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# Truthy vs Falsy Values in Python

• Difficulty Level : Basic
• Last Updated : 05 Sep, 2020

In this article, we will see about the concept of Truthy and Falsy values in Python and also see how to determine a value is Truthy or Falsy by using bool() built-in Python function.

## Python3

 `number ``=` `7``if` `number:``  ``print``(number)`

Output:

```7

```

Let’s change value of number to 0

## Python3

 `number ``=` `0``if` `number:``  ``print``(number)`

Output:

```There is no Output

```

Have you wondered why the above code run successfully despite number not being an expression?

The answer lies in concept of Truthy and Falsy Values.

## Truthy vs Falsy Values

In Python, individual values can evaluate to either True or False.

The Basis rules are:

• Values that evaluate to False are considered Falsy.
• Values that evaluate to True are considered Truthy.

Falsy Values Includes:

1) Sequences and Collections:

• Empty lists []
• Empty tuples ()
• Empty dictionaries {}
• Empty sets set()
• Empty strings ” “
• Empty ranges range(0)

2) Numbers: Zero of any numeric type.

• Integer: 0
• Float: 0.0
• Complex: 0j

3) Constants:

• None
• False

Falsy values were the reason why there was no output in our initial example when the value of number was zero.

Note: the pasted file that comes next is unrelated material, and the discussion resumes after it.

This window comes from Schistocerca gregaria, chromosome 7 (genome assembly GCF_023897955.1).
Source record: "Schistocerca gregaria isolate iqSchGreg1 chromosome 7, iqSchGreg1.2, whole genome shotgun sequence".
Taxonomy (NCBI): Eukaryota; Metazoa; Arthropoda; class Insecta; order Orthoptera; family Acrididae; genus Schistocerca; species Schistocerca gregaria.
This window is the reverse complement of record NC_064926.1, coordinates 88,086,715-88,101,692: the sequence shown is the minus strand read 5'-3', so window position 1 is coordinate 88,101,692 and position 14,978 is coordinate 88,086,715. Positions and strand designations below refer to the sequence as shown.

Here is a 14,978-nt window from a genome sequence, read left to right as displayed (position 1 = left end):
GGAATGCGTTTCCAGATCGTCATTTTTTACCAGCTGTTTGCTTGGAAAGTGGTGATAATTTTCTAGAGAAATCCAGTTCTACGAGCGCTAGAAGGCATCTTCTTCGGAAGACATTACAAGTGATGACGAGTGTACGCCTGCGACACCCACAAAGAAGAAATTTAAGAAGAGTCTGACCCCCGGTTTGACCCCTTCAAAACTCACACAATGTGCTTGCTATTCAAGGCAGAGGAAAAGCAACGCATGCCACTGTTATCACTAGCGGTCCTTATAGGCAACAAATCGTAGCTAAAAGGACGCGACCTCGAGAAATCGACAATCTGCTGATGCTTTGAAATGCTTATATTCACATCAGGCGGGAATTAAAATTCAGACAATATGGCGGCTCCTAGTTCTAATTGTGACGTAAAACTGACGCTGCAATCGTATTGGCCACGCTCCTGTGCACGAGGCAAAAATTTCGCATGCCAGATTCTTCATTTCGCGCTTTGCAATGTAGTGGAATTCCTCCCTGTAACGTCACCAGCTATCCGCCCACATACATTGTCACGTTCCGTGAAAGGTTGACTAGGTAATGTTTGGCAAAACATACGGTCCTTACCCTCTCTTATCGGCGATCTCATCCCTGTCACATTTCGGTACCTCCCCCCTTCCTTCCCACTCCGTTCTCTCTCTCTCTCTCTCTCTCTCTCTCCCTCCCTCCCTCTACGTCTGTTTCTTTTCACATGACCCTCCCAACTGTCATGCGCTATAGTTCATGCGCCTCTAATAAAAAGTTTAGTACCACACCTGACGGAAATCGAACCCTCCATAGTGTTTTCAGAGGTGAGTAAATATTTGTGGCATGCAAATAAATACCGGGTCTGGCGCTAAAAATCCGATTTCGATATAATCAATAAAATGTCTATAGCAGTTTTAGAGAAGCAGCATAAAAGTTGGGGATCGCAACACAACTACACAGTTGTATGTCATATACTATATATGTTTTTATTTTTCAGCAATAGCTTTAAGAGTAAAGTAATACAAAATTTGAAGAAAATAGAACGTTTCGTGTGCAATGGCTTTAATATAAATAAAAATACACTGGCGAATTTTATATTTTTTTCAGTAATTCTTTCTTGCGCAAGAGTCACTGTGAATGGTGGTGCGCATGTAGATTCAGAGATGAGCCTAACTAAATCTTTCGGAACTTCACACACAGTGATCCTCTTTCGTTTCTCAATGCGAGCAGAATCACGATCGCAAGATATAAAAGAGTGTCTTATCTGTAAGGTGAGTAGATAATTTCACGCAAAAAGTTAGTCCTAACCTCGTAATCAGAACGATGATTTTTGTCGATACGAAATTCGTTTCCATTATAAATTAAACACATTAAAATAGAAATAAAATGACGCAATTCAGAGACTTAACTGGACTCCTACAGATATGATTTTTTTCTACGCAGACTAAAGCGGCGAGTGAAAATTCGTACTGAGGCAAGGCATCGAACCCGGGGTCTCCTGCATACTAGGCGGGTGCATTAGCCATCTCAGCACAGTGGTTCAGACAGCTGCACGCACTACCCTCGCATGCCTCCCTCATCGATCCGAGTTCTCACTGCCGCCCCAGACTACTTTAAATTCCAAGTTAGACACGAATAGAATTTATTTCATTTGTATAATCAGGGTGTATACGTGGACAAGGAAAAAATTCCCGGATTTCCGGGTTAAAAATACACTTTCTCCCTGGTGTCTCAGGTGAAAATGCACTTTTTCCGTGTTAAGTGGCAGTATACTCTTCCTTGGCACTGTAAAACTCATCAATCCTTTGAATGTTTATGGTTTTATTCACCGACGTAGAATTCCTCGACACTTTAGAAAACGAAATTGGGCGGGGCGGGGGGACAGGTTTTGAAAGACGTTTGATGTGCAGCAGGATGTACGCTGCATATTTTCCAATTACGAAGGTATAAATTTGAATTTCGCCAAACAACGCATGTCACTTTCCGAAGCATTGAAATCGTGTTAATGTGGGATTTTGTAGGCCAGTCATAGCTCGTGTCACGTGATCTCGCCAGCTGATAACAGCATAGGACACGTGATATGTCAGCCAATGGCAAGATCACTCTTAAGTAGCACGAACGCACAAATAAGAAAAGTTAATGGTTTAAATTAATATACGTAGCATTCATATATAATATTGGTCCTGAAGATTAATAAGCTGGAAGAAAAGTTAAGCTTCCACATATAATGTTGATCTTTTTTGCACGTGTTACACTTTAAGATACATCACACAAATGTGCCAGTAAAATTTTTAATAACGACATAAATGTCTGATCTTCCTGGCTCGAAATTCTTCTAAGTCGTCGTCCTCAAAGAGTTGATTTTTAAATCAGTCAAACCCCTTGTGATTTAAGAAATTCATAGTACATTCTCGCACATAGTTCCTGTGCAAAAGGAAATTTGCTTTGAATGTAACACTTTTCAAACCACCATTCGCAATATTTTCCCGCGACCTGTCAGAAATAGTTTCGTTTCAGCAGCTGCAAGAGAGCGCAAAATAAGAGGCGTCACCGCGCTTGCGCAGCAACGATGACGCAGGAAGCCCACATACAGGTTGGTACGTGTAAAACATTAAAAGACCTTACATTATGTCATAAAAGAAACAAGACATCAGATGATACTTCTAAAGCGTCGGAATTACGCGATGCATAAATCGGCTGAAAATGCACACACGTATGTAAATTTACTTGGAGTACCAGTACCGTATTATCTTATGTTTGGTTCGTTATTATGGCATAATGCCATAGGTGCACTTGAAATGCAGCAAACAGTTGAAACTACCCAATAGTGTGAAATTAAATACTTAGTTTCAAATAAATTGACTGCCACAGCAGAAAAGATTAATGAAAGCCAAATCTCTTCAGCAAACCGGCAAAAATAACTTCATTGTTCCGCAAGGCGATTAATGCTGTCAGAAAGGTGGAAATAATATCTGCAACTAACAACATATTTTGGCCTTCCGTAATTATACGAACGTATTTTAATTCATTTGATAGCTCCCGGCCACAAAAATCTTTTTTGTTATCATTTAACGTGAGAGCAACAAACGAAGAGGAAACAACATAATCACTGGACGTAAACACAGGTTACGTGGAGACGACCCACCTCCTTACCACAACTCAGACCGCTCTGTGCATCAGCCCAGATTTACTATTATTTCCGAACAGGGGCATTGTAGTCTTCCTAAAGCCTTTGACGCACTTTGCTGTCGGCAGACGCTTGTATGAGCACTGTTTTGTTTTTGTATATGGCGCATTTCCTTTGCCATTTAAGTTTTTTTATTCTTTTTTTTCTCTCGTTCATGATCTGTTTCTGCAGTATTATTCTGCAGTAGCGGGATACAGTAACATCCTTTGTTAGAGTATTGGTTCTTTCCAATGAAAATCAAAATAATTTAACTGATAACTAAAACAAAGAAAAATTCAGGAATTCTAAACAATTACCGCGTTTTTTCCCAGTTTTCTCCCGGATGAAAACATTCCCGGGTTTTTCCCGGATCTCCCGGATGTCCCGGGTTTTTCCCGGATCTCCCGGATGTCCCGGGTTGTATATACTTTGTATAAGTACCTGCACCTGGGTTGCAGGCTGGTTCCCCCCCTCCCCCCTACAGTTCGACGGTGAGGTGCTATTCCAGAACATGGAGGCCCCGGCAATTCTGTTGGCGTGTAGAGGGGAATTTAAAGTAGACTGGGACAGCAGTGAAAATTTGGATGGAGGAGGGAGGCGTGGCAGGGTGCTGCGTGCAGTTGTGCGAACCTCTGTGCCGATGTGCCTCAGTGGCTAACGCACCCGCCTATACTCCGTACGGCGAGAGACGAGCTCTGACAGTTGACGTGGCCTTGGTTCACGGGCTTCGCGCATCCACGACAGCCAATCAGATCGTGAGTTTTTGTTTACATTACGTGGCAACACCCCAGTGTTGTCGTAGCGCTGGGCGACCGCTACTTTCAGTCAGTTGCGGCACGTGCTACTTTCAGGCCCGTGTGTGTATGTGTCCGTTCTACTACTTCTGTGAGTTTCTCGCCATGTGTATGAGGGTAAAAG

Truthy Values Includes:

• Non-empty sequences or collections (lists, tuples, strings, dictionaries, sets).
• Numeric values that are not zero.
• Constant: True

This is why the value of a printed in our initial example because its value of a number was 7(a truthy value):

## Built-in bool() function

You can check if a value is either truthy or falsy with the built-in bool() function. This function is used to return or convert a value to a Boolean value i.e., True or False, using the standard truth testing procedure

Syntax: bool(parameter)

You only need to pass the value as an argument.

Example:

## Python3

 `bool``(``7``)``# True`` ` `bool``(``0``)`` ``#False``   ` `bool``([])``# False`` ` `bool``({``7``,``4``})``#True`` ` `bool``(``-``4``)``# True`` ` `bool``(``0.0``)``# False`` ` `bool``(``None``)``# False`` ` `bool``(``1``)``#True`` ` `bool``(``range``(``0``))``# False`` ` `bool``(``set``())``# False`` ` `bool``([``1``,``2``,``3``,``4``])``# True`

Output:

```True
False
False
True
True
False
False
True
False
False
True

```

Now let’s see a program for better understanding of Truthy and Falsy value.

Example:

## Python3

 `# define a function for checking``# number is even or odd``def` `even_odd(number):``   ` `  ``if` `number ``%` `2``: ``     ` `     ``# since num % 2 is equal to 1``     ``# which is Truthy Value``     ``return` `'odd number'``     ` `  ``else``: ``     ` `     ``# since num%2 is equal to 0``     ``# which is Falsy Value.``     ``return` `'even number'`` ` `result1 ``=` `even_odd(``7``)`` ` `# prints odd``print``(result1) `` ` `result2 ``=` `even_odd(``4``)`` ` `# prints even``print``(result2) `

Output:

```odd number
even number

```

Since in first function call num % 2 is equal to 1 which is Truthy Value, so output is ‘odd number’ and in second function call num % 2 is equal to 0 which Falsy Value, so output is ‘even number’.

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